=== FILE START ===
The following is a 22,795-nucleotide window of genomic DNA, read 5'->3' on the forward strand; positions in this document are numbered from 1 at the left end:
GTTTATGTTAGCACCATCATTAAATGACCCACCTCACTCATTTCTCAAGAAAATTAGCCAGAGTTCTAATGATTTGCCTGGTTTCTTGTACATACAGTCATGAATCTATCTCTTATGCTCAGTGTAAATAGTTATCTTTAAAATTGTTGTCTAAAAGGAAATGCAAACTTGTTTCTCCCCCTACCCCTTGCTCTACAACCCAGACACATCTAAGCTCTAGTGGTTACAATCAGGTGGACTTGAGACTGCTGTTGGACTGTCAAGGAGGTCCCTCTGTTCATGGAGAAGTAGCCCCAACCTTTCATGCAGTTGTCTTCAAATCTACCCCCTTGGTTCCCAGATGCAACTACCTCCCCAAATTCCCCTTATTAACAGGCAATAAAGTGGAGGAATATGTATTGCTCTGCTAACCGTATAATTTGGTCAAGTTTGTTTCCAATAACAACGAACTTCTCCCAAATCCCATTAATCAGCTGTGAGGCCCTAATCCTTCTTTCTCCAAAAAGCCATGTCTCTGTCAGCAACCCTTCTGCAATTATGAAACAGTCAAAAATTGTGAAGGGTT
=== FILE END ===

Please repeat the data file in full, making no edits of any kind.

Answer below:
The following is a 22,795-nucleotide window of genomic DNA, read 5'->3' on the forward strand; positions in this document are numbered from 1 at the left end:
GTTTATGTTAGCACCATCATTAAATGACCCACCTCACTCATTTCTCAAGAAAATTAGCCAGAGTTCTAATGATTTGCCTGGTTTCTTGTACATACAGTCATGAATCTATCTCTTATGCTCAGTGTAAATAGTTATCTTTAAAATTGTTGTCTAAAAGGAAATGCAAACTTGTTTCTCCCCCTACCCCTTGCTCTACAACCCAGACACATCTAAGCTCTAGTGGTTACAATCAGGTGGACTTGAGACTGCTGTTGGACTGTCAAGGAGGTCCCTCTGTTCATGGAGAAGTAGCCCCAACCTTTCATGCAGTTGTCTTCAAATCTACCCCCTTGGTTCCCAGATGCAACTACCTCCCCAAATTCCCCTTATTAACAGGCAATAAAGTGGAGGAATATGTATTGCTCTGCTAACCGTATAATTTGGTCAAGTTTGTTTCCAATAACAACGAACTTCTCCCAAATCCCATTAATCAGCTGTGAGGCCCTAATCCTTCTTTCTCCAAAAAGCCATGTCTCTGTCAGCAACCCTTCTGCAATTATGAAACAGTCAAAAATTGTGAAGGGTT